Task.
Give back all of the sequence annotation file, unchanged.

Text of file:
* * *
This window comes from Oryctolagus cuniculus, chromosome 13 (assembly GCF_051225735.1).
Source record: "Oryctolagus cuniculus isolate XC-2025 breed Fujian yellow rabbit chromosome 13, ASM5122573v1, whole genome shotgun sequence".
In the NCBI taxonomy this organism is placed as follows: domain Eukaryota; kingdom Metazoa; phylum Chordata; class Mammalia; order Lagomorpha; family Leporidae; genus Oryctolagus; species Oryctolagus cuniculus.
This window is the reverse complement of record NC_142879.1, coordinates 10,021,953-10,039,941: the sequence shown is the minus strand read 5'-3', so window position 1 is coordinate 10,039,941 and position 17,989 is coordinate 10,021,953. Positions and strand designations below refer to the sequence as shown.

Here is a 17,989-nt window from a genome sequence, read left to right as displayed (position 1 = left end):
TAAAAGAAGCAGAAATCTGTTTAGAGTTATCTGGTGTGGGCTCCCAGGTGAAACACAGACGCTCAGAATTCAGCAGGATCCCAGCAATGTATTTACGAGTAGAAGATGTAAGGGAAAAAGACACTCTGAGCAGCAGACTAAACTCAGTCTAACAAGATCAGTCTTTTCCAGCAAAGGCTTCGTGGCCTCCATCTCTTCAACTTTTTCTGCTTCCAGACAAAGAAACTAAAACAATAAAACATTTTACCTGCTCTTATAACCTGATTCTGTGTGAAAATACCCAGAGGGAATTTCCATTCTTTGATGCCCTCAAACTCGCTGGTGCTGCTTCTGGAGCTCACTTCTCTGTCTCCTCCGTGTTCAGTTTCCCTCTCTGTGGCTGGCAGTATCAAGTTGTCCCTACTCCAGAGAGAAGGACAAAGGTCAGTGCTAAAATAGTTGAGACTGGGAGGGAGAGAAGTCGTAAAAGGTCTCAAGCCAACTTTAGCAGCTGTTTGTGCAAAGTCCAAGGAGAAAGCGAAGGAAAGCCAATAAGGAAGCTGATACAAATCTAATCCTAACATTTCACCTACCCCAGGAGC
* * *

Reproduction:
This window comes from Oryctolagus cuniculus, chromosome 13 (assembly GCF_051225735.1).
Source record: "Oryctolagus cuniculus isolate XC-2025 breed Fujian yellow rabbit chromosome 13, ASM5122573v1, whole genome shotgun sequence".
In the NCBI taxonomy this organism is placed as follows: domain Eukaryota; kingdom Metazoa; phylum Chordata; class Mammalia; order Lagomorpha; family Leporidae; genus Oryctolagus; species Oryctolagus cuniculus.
This window is the reverse complement of record NC_142879.1, coordinates 10,021,953-10,039,941: the sequence shown is the minus strand read 5'-3', so window position 1 is coordinate 10,039,941 and position 17,989 is coordinate 10,021,953. Positions and strand designations below refer to the sequence as shown.

Here is a 17,989-nt window from a genome sequence, read left to right as displayed (position 1 = left end):
TAAAAGAAGCAGAAATCTGTTTAGAGTTATCTGGTGTGGGCTCCCAGGTGAAACACAGACGCTCAGAATTCAGCAGGATCCCAGCAATGTATTTACGAGTAGAAGATGTAAGGGAAAAAGACACTCTGAGCAGCAGACTAAACTCAGTCTAACAAGATCAGTCTTTTCCAGCAAAGGCTTCGTGGCCTCCATCTCTTCAACTTTTTCTGCTTCCAGACAAAGAAACTAAAACAATAAAACATTTTACCTGCTCTTATAACCTGATTCTGTGTGAAAATACCCAGAGGGAATTTCCATTCTTTGATGCCCTCAAACTCGCTGGTGCTGCTTCTGGAGCTCACTTCTCTGTCTCCTCCGTGTTCAGTTTCCCTCTCTGTGGCTGGCAGTATCAAGTTGTCCCTACTCCAGAGAGAAGGACAAAGGTCAGTGCTAAAATAGTTGAGACTGGGAGGGAGAGAAGTCGTAAAAGGTCTCAAGCCAACTTTAGCAGCTGTTTGTGCAAAGTCCAAGGAGAAAGCGAAGGAAAGCCAATAAGGAAGCTGATACAAATCTAATCCTAACATTTCACCTACCCCAGGAGC